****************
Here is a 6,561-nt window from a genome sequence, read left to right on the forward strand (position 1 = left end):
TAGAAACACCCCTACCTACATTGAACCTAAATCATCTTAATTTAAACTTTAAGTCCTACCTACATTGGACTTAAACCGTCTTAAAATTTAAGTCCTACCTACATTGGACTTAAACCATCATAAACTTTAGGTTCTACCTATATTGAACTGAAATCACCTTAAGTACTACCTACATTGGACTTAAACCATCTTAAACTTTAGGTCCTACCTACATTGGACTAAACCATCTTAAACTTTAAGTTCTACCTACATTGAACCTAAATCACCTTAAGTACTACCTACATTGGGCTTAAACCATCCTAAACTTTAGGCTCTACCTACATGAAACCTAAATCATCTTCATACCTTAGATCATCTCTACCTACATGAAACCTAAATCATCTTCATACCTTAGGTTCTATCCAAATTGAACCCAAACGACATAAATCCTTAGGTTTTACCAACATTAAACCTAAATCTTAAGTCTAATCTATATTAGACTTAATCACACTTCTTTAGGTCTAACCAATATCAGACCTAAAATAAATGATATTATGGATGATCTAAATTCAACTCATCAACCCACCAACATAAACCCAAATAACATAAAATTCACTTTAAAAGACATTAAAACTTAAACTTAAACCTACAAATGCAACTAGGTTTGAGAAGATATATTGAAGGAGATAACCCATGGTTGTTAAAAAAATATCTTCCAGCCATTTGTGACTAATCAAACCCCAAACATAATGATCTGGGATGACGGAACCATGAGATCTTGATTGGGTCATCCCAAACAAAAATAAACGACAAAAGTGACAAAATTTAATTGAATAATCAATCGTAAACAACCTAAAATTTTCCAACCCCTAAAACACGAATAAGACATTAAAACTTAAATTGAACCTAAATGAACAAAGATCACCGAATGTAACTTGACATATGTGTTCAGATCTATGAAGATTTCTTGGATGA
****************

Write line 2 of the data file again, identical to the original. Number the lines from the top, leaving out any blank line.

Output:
TAGAAACACCCCTACCTACATTGAACCTAAATCATCTTAATTTAAACTTTAAGTCCTACCTACATTGGACTTAAACCGTCTTAAAATTTAAGTCCTACCTACATTGGACTTAAACCATCATAAACTTTAGGTTCTACCTATATTGAACTGAAATCACCTTAAGTACTACCTACATTGGACTTAAACCATCTTAAACTTTAGGTCCTACCTACATTGGACTAAACCATCTTAAACTTTAAGTTCTACCTACATTGAACCTAAATCACCTTAAGTACTACCTACATTGGGCTTAAACCATCCTAAACTTTAGGCTCTACCTACATGAAACCTAAATCATCTTCATACCTTAGATCATCTCTACCTACATGAAACCTAAATCATCTTCATACCTTAGGTTCTATCCAAATTGAACCCAAACGACATAAATCCTTAGGTTTTACCAACATTAAACCTAAATCTTAAGTCTAATCTATATTAGACTTAATCACACTTCTTTAGGTCTAACCAATATCAGACCTAAAATAAATGATATTATGGATGATCTAAATTCAACTCATCAACCCACCAACATAAACCCAAATAACATAAAATTCACTTTAAAAGACATTAAAACTTAAACTTAAACCTACAAATGCAACTAGGTTTGAGAAGATATATTGAAGGAGATAACCCATGGTTGTTAAAAAAATATCTTCCAGCCATTTGTGACTAATCAAACCCCAAACATAATGATCTGGGATGACGGAACCATGAGATCTTGATTGGGTCATCCCAAACAAAAATAAACGACAAAAGTGACAAAATTTAATTGAATAATCAATCGTAAACAACCTAAAATTTTCCAACCCCTAAAACACGAATAAGACATTAAAACTTAAATTGAACCTAAATGAACAAAGATCACCGAATGTAACTTGACATATGTGTTCAGATCTATGAAGATTTCTTGGATGA